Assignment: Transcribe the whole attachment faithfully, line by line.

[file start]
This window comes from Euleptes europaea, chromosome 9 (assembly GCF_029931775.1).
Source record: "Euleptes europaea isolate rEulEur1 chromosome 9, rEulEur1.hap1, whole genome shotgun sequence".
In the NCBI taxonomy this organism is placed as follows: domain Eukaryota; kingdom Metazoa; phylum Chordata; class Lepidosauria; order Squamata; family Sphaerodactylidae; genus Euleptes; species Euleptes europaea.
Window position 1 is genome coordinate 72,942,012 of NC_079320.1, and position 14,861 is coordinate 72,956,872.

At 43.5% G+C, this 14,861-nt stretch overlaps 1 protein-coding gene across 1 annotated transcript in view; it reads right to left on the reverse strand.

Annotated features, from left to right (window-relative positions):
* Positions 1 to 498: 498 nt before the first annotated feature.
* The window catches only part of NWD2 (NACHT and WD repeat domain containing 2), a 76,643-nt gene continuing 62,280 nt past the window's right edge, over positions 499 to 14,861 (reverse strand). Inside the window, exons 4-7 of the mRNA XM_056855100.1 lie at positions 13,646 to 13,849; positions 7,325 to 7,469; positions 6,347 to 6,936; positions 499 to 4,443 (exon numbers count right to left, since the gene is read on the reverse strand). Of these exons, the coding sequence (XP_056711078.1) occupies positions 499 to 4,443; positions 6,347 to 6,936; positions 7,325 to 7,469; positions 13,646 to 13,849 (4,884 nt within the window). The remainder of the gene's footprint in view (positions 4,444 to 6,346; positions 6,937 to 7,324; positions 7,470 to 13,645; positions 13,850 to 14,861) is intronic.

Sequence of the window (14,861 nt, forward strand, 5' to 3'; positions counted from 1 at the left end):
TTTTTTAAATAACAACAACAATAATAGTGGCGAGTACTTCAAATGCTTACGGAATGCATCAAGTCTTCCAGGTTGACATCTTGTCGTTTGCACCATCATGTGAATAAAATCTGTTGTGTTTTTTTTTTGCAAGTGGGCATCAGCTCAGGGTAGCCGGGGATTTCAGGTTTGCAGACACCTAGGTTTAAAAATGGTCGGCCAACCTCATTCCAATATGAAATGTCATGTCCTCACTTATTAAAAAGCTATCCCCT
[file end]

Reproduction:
This window comes from Euleptes europaea, chromosome 9 (assembly GCF_029931775.1).
Source record: "Euleptes europaea isolate rEulEur1 chromosome 9, rEulEur1.hap1, whole genome shotgun sequence".
In the NCBI taxonomy this organism is placed as follows: domain Eukaryota; kingdom Metazoa; phylum Chordata; class Lepidosauria; order Squamata; family Sphaerodactylidae; genus Euleptes; species Euleptes europaea.
Window position 1 is genome coordinate 72,942,012 of NC_079320.1, and position 14,861 is coordinate 72,956,872.

At 43.5% G+C, this 14,861-nt stretch overlaps 1 protein-coding gene across 1 annotated transcript in view; it reads right to left on the reverse strand.

Annotated features, from left to right (window-relative positions):
* Positions 1 to 498: 498 nt before the first annotated feature.
* The window catches only part of NWD2 (NACHT and WD repeat domain containing 2), a 76,643-nt gene continuing 62,280 nt past the window's right edge, over positions 499 to 14,861 (reverse strand). Inside the window, exons 4-7 of the mRNA XM_056855100.1 lie at positions 13,646 to 13,849; positions 7,325 to 7,469; positions 6,347 to 6,936; positions 499 to 4,443 (exon numbers count right to left, since the gene is read on the reverse strand). Of these exons, the coding sequence (XP_056711078.1) occupies positions 499 to 4,443; positions 6,347 to 6,936; positions 7,325 to 7,469; positions 13,646 to 13,849 (4,884 nt within the window). The remainder of the gene's footprint in view (positions 4,444 to 6,346; positions 6,937 to 7,324; positions 7,470 to 13,645; positions 13,850 to 14,861) is intronic.

Sequence of the window (14,861 nt, forward strand, 5' to 3'; positions counted from 1 at the left end):
TTTTTTAAATAACAACAACAATAATAGTGGCGAGTACTTCAAATGCTTACGGAATGCATCAAGTCTTCCAGGTTGACATCTTGTCGTTTGCACCATCATGTGAATAAAATCTGTTGTGTTTTTTTTTTGCAAGTGGGCATCAGCTCAGGGTAGCCGGGGATTTCAGGTTTGCAGACACCTAGGTTTAAAAATGGTCGGCCAACCTCATTCCAATATGAAATGTCATGTCCTCACTTATTAAAAAGCTATCCCCT